By Gail Rubin
For those who want to win the lottery, Waking Ned Devine provides the reminder you never can tell when your number(s) will come up. As a funeral film, this delightful 1998 comedy shows a beautiful living memorial service scene.
Jackie O’Shea and Michael O’Sullivan are best friends in the tiny, remote Isle of Man village of Tullymore. They are both lottery fanatics. When Jackie sees a note in the newspaper that the jackpot has been won by one of the town’s 52 residents, they immediately want to discover the winner.
Jackie, his wife Annie, and Michael put together a list of the 18 people who played the lottery that week and invite them to a chicken dinner. At the end of the evening, they still don’t know who won. But they find that one chicken dinner was not consumed. Ned Devine did not attend the party.
Jackie trudges through a storm to bring the chicken dinner to Ned’s seaside cottage. He lets himself in and finds the dinner invitation on the floor next to the door. The TV set flickers in the darkness.
There sits Ned Devine in his easy chair, holding the winning lottery ticket. He had played the lottery all his life and died from the shock of actually winning. Jackie drops the chicken dinner in surprise.
He returns home and tells Annie what he found. She comments, “They say money changes a man, Jackie. There’s no greater change than moving him from life into death.” They wonder if they should call the police or a doctor, then decide Ned’s cold cottage should keep him fresh.
That night, Jackie has a dream that he’s sharing a small boat on a golden sea with Ned Devine. Ned, a fisherman in life, is eating his chicken dinner and insists he wants to share it with Jackie. “Where are we going, Ned?” asks Jackie. “Into the light,” says Ned. “Don’t worry, the tide will bring us safely there.”
Jackie is convinced from his dream that Ned wants to share the winnings, “share the chicken dinner.” As far as anyone knew, he had no family, and no one would inherit the money. Jackie and Michael go back to Ned’s cottage in the middle of the storm.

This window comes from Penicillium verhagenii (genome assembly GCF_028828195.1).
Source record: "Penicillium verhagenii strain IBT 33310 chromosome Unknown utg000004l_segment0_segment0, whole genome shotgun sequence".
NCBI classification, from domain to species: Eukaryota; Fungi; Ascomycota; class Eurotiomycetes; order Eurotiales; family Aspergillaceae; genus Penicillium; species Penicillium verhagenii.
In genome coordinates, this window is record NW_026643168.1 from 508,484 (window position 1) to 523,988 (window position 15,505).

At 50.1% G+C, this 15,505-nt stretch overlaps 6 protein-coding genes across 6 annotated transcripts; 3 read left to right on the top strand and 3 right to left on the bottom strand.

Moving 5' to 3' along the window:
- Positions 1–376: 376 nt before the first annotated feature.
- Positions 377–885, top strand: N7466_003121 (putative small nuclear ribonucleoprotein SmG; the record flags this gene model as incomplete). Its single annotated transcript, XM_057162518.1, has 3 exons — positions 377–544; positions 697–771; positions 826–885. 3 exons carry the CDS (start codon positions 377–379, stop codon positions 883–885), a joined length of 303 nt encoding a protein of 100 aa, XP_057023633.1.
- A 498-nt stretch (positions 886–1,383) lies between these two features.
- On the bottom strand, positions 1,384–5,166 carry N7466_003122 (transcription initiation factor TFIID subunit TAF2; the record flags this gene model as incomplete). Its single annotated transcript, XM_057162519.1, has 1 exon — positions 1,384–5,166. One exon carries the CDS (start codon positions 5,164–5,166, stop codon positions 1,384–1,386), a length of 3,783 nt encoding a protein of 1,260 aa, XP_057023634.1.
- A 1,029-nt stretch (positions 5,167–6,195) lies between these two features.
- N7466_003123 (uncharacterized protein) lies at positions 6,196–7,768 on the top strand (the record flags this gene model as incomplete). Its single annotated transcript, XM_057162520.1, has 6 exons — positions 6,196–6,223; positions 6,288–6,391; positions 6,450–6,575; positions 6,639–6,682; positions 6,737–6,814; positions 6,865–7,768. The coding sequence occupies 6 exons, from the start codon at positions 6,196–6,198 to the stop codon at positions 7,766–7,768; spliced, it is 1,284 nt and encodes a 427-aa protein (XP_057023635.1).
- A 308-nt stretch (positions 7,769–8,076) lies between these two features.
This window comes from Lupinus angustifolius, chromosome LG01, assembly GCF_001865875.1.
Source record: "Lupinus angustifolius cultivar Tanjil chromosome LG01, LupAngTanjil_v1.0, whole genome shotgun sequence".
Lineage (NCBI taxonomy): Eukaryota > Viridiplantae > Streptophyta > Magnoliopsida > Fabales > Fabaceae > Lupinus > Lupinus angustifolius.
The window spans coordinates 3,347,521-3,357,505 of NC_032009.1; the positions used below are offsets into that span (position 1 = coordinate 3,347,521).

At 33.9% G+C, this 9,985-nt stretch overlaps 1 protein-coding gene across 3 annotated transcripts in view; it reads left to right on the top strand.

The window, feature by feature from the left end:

As Michael looks at Ned’s smiling face, he says, “And I always thought it would be the sea that would take him. He survived all those storms, only to be swept away by a few lottery balls.” They work on setting his features and closing his eyes (actually quite a comical scene).
They hatch a scheme for one of them to pose as Ned and claim the winnings, to be split among the townsfolk. They get most everyone to buy into the scheme.
The day of the funeral, Ned’s body is put in a private van and driven from his seaside cottage into town. For the last steps to the church, his coffin is carried on the shoulders of four stout young men, with the townsfolk following on foot. This English/Irish method of carrying the deceased (on shoulders) is traditional, but it looks painful.
The man from the lottery shows up as everyone gathers for Ned Devine’s funeral. He bursts into the church just as Jackie was about to eulogize Ned. Thinking quickly to save the plan from disaster, Jackie looks over at Michael (posing as Ned), and smiles.
“Michael O’Sullivan was my great friend,” says Jackie. “But I don’t ever remembering telling him that. The words that are spoken at a funeral are spoken too late for the man that is dead. What a wonderful thing it would be, to visit your own funeral. To sit at the front, and hear what was said. Maybe to say a few things yourself. Michael and I grew old together, but at times, when we laughed, we grew younger. If he was here now, if he could hear what I say, I’d congratulate him on being a great man, and thank him for being a friend.”
Thus, the transformation of Michael into Ned is complete. How nice it would be to have a similar life celebration while you were still around to hear what people would say about you (see the post about Get Low). Everyone raises a toast to Ned Devine and celebrates their good fortune.
No spoilers for the funny twists at the end of Waking Ned Devine. Get a copy and watch it! Available for rent on Netflix and for sale on Amazon.com.
Gail Rubin, The Doyenne of Death®, is author of the award-winning book A Good Goodbye: Funeral Planning for Those Who Don’t Plan to Die. She hosts the TV program A Good Goodbye and is a popular speaker who uses humor and funny films in her talks. She’s a Certified Funeral Celebrant who helps start funeral planning conversations with a light touch on a serious subject. Her website is www.AGoodGoodbye.com.